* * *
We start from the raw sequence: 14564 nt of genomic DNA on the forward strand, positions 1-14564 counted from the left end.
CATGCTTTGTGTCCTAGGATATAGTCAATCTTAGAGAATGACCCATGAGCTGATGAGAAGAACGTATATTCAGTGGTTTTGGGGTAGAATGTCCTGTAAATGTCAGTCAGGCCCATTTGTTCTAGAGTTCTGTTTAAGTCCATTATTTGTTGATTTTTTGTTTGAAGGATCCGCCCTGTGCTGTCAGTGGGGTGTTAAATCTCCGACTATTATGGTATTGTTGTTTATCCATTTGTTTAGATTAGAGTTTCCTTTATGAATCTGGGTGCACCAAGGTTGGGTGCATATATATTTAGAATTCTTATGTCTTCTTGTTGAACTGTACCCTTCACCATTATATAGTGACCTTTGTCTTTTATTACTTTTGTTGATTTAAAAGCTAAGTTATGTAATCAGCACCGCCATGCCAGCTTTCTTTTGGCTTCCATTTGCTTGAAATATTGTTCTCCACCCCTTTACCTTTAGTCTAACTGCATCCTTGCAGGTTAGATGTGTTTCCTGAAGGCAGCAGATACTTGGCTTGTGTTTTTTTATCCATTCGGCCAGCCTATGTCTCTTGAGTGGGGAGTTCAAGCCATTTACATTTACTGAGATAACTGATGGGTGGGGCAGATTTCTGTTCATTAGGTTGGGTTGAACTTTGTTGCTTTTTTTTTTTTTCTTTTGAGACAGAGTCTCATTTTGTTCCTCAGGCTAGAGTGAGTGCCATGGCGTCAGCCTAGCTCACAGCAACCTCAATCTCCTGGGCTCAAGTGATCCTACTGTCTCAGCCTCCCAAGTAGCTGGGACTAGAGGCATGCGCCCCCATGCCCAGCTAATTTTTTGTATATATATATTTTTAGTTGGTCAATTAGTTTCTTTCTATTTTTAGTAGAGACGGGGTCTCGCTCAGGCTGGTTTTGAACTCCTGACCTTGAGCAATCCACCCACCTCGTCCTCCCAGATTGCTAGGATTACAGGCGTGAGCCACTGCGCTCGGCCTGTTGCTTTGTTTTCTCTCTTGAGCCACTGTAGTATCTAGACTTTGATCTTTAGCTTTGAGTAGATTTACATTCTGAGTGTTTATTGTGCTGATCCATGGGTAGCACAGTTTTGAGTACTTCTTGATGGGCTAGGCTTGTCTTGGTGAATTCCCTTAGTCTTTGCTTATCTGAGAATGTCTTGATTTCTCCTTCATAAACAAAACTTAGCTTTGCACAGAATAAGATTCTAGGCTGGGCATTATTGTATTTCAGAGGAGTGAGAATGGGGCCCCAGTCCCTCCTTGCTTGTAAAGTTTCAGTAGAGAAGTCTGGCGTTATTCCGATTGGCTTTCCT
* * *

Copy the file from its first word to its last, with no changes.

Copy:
We start from the raw sequence: 14564 nt of genomic DNA on the forward strand, positions 1-14564 counted from the left end.
CATGCTTTGTGTCCTAGGATATAGTCAATCTTAGAGAATGACCCATGAGCTGATGAGAAGAACGTATATTCAGTGGTTTTGGGGTAGAATGTCCTGTAAATGTCAGTCAGGCCCATTTGTTCTAGAGTTCTGTTTAAGTCCATTATTTGTTGATTTTTTGTTTGAAGGATCCGCCCTGTGCTGTCAGTGGGGTGTTAAATCTCCGACTATTATGGTATTGTTGTTTATCCATTTGTTTAGATTAGAGTTTCCTTTATGAATCTGGGTGCACCAAGGTTGGGTGCATATATATTTAGAATTCTTATGTCTTCTTGTTGAACTGTACCCTTCACCATTATATAGTGACCTTTGTCTTTTATTACTTTTGTTGATTTAAAAGCTAAGTTATGTAATCAGCACCGCCATGCCAGCTTTCTTTTGGCTTCCATTTGCTTGAAATATTGTTCTCCACCCCTTTACCTTTAGTCTAACTGCATCCTTGCAGGTTAGATGTGTTTCCTGAAGGCAGCAGATACTTGGCTTGTGTTTTTTTATCCATTCGGCCAGCCTATGTCTCTTGAGTGGGGAGTTCAAGCCATTTACATTTACTGAGATAACTGATGGGTGGGGCAGATTTCTGTTCATTAGGTTGGGTTGAACTTTGTTGCTTTTTTTTTTTTTCTTTTGAGACAGAGTCTCATTTTGTTCCTCAGGCTAGAGTGAGTGCCATGGCGTCAGCCTAGCTCACAGCAACCTCAATCTCCTGGGCTCAAGTGATCCTACTGTCTCAGCCTCCCAAGTAGCTGGGACTAGAGGCATGCGCCCCCATGCCCAGCTAATTTTTTGTATATATATATTTTTAGTTGGTCAATTAGTTTCTTTCTATTTTTAGTAGAGACGGGGTCTCGCTCAGGCTGGTTTTGAACTCCTGACCTTGAGCAATCCACCCACCTCGTCCTCCCAGATTGCTAGGATTACAGGCGTGAGCCACTGCGCTCGGCCTGTTGCTTTGTTTTCTCTCTTGAGCCACTGTAGTATCTAGACTTTGATCTTTAGCTTTGAGTAGATTTACATTCTGAGTGTTTATTGTGCTGATCCATGGGTAGCACAGTTTTGAGTACTTCTTGATGGGCTAGGCTTGTCTTGGTGAATTCCCTTAGTCTTTGCTTATCTGAGAATGTCTTGATTTCTCCTTCATAAACAAAACTTAGCTTTGCACAGAATAAGATTCTAGGCTGGGCATTATTGTATTTCAGAGGAGTGAGAATGGGGCCCCAGTCCCTCCTTGCTTGTAAAGTTTCAGTAGAGAAGTCTGGCGTTATTCCGATTGGCTTTCCT